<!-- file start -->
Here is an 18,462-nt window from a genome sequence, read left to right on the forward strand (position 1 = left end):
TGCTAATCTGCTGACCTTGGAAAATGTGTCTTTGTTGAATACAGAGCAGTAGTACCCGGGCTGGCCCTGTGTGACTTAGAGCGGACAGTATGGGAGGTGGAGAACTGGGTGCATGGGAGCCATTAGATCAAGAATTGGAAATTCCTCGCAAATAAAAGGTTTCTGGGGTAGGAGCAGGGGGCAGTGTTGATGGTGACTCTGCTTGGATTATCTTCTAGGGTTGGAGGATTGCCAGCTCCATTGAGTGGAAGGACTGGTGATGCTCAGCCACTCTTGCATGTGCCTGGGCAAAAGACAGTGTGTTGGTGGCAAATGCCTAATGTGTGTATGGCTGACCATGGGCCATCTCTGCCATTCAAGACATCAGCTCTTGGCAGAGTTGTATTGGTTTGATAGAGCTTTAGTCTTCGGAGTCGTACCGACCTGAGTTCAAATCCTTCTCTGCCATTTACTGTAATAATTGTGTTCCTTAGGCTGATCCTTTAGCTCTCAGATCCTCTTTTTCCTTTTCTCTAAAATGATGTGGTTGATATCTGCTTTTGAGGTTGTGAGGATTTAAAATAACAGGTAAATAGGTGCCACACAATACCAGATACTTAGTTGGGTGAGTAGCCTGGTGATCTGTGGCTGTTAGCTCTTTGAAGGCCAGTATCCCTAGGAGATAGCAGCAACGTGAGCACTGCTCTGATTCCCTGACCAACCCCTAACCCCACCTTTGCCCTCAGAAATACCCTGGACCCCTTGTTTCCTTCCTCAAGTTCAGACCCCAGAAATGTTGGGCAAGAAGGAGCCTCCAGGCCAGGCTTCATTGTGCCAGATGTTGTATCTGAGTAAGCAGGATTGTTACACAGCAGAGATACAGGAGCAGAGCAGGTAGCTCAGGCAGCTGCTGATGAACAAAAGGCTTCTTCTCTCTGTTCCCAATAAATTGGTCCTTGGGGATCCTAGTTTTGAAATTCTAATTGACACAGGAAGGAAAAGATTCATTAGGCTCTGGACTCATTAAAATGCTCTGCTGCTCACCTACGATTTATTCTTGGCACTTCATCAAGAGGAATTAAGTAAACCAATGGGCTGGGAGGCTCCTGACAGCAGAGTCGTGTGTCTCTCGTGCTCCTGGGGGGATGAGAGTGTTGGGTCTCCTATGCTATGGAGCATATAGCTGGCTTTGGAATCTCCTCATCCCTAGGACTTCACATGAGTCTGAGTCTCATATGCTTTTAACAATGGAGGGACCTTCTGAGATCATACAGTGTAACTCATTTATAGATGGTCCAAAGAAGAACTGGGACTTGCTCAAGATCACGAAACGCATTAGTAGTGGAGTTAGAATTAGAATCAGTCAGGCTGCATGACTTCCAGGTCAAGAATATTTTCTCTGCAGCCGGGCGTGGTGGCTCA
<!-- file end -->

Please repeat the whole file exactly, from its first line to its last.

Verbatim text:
Here is an 18,462-nt window from a genome sequence, read left to right on the forward strand (position 1 = left end):
TGCTAATCTGCTGACCTTGGAAAATGTGTCTTTGTTGAATACAGAGCAGTAGTACCCGGGCTGGCCCTGTGTGACTTAGAGCGGACAGTATGGGAGGTGGAGAACTGGGTGCATGGGAGCCATTAGATCAAGAATTGGAAATTCCTCGCAAATAAAAGGTTTCTGGGGTAGGAGCAGGGGGCAGTGTTGATGGTGACTCTGCTTGGATTATCTTCTAGGGTTGGAGGATTGCCAGCTCCATTGAGTGGAAGGACTGGTGATGCTCAGCCACTCTTGCATGTGCCTGGGCAAAAGACAGTGTGTTGGTGGCAAATGCCTAATGTGTGTATGGCTGACCATGGGCCATCTCTGCCATTCAAGACATCAGCTCTTGGCAGAGTTGTATTGGTTTGATAGAGCTTTAGTCTTCGGAGTCGTACCGACCTGAGTTCAAATCCTTCTCTGCCATTTACTGTAATAATTGTGTTCCTTAGGCTGATCCTTTAGCTCTCAGATCCTCTTTTTCCTTTTCTCTAAAATGATGTGGTTGATATCTGCTTTTGAGGTTGTGAGGATTTAAAATAACAGGTAAATAGGTGCCACACAATACCAGATACTTAGTTGGGTGAGTAGCCTGGTGATCTGTGGCTGTTAGCTCTTTGAAGGCCAGTATCCCTAGGAGATAGCAGCAACGTGAGCACTGCTCTGATTCCCTGACCAACCCCTAACCCCACCTTTGCCCTCAGAAATACCCTGGACCCCTTGTTTCCTTCCTCAAGTTCAGACCCCAGAAATGTTGGGCAAGAAGGAGCCTCCAGGCCAGGCTTCATTGTGCCAGATGTTGTATCTGAGTAAGCAGGATTGTTACACAGCAGAGATACAGGAGCAGAGCAGGTAGCTCAGGCAGCTGCTGATGAACAAAAGGCTTCTTCTCTCTGTTCCCAATAAATTGGTCCTTGGGGATCCTAGTTTTGAAATTCTAATTGACACAGGAAGGAAAAGATTCATTAGGCTCTGGACTCATTAAAATGCTCTGCTGCTCACCTACGATTTATTCTTGGCACTTCATCAAGAGGAATTAAGTAAACCAATGGGCTGGGAGGCTCCTGACAGCAGAGTCGTGTGTCTCTCGTGCTCCTGGGGGGATGAGAGTGTTGGGTCTCCTATGCTATGGAGCATATAGCTGGCTTTGGAATCTCCTCATCCCTAGGACTTCACATGAGTCTGAGTCTCATATGCTTTTAACAATGGAGGGACCTTCTGAGATCATACAGTGTAACTCATTTATAGATGGTCCAAAGAAGAACTGGGACTTGCTCAAGATCACGAAACGCATTAGTAGTGGAGTTAGAATTAGAATCAGTCAGGCTGCATGACTTCCAGGTCAAGAATATTTTCTCTGCAGCCGGGCGTGGTGGCTCA